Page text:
Supporting very low-power devices to operate across the 6 GHz band
In his statement this week, FCC chairman Ajit Pai released draft rules permitting unlicensed devices to operate in the 6 GHz band.  The proposal would make 1,200 MHz of spectrum available for unlicensed use. Unlicensed devices would share this spectrum with incumbent licensed services under rules that are crafted to protect those licensed services and to enable both unlicensed and licensed operations to thrive throughout the band.

“From Wi-Fi routers to home appliances, Americans’ everyday use of devices that connect to the Internet over unlicensed spectrum has exploded,” said Chairman Pai.  “That trend will only continue.  Cisco projects that nearly 60% of global mobile data traffic will be off-loaded to Wi-Fi by 2022.  To accommodate that increase in Wi-Fi demand, the FCC is aiming to increase the supply of Wi-Fi spectrum with our boldest initiative yet: making the entire 6 GHz band available for unlicensed use.  By doing this, we would effectively increase the amount of spectrum available for Wi-Fi almost by a factor of five.  This would be a huge benefit to consumers and innovators across the nation.  It would be another step toward increasing the capacity of our country’s networks.  And it would help advance even further our leadership in next generation wireless technologies, including 5G.”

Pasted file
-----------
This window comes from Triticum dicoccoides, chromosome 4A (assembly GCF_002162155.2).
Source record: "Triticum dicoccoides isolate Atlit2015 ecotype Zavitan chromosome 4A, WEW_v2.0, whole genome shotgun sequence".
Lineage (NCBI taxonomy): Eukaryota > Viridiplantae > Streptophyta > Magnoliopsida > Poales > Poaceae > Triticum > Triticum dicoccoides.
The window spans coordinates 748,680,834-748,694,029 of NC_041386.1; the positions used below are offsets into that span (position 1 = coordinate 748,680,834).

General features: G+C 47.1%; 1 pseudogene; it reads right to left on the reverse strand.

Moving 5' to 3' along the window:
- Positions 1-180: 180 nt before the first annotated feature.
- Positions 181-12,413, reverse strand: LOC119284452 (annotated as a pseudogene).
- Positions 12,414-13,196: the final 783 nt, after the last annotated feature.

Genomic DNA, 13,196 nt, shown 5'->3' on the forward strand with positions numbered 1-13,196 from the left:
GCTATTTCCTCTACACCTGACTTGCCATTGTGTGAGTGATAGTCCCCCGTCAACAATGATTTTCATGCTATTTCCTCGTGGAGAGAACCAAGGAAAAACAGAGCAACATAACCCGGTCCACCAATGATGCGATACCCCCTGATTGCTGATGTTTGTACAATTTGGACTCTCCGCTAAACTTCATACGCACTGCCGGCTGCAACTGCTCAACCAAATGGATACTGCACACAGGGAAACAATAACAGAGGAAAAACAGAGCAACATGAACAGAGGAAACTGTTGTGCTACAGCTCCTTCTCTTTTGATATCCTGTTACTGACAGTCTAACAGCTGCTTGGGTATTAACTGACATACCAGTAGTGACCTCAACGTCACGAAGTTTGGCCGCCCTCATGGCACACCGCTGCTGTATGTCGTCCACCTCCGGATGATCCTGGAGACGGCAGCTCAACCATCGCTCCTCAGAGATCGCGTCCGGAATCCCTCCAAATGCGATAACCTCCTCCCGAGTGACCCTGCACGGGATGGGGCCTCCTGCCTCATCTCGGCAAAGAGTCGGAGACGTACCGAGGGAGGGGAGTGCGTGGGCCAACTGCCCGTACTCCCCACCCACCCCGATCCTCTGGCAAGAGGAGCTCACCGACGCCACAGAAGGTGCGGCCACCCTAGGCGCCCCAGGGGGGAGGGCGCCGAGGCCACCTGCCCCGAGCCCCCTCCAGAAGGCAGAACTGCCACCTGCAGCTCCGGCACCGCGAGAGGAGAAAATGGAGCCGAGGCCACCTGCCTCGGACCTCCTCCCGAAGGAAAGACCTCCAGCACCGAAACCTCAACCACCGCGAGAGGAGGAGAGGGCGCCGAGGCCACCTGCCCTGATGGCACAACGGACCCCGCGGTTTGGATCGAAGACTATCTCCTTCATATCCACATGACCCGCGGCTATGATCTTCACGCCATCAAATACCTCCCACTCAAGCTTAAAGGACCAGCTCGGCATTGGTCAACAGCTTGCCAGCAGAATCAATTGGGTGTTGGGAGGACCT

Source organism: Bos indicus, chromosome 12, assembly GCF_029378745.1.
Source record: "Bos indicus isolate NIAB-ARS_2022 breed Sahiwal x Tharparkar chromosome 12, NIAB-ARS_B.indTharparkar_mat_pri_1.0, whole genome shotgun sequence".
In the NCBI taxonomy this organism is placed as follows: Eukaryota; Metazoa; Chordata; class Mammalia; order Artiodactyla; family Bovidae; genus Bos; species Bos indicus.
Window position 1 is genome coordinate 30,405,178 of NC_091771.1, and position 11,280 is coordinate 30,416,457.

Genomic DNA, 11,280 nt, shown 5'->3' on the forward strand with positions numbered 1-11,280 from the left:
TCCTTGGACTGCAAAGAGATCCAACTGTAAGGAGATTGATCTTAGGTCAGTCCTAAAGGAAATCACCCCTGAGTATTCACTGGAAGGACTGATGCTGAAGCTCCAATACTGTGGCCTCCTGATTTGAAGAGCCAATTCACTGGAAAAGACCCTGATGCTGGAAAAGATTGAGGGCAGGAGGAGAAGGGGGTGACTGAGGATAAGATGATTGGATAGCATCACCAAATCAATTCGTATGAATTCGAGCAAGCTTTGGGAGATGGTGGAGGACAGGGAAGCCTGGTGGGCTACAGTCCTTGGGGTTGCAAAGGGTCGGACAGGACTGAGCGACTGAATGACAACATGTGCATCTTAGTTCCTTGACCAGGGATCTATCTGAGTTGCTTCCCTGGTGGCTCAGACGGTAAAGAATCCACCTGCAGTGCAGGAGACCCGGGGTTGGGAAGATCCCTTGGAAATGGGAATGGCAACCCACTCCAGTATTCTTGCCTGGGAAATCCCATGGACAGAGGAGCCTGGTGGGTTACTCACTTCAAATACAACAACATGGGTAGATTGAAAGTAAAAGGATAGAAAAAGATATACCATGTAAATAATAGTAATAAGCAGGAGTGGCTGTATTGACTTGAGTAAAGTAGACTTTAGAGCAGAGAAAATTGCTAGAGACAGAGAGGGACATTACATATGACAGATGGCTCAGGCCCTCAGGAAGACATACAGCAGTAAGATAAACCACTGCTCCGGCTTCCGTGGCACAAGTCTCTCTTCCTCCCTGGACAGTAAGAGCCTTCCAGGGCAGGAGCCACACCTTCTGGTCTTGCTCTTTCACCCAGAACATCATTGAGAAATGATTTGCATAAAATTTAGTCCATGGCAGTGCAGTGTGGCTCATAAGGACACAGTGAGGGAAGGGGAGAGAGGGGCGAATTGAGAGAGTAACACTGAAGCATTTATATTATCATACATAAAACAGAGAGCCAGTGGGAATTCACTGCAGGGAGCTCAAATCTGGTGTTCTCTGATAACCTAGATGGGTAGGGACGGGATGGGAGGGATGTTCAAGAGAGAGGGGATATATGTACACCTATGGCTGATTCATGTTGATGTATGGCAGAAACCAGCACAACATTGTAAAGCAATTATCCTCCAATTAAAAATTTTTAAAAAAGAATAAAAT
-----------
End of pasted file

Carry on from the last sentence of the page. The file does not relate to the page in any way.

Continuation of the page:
If adopted, the draft report and order would authorize two different types of unlicensed operations: standard-power in 850-megahertz of the band and indoor low-power operations over the full 1,200-megahertz available in the 6 GHz band.  An automated frequency coordination system would prevent standard power access points from operating where they could cause interference to incumbent services.

Further Notice of Proposed Rulemaking proposes to permit very low-power devices to operate across the 6 GHz band, to support high data rate applications including high-performance, wearable, augmented-reality and virtual-reality devices.  Specifically, the further notice would seek comment on making a contiguous 1,200-megahertz block of spectrum available for the development of new and innovative high-speed, short-range devices and on power levels and other technical and operational measures to avoid causing interference to incumbent services.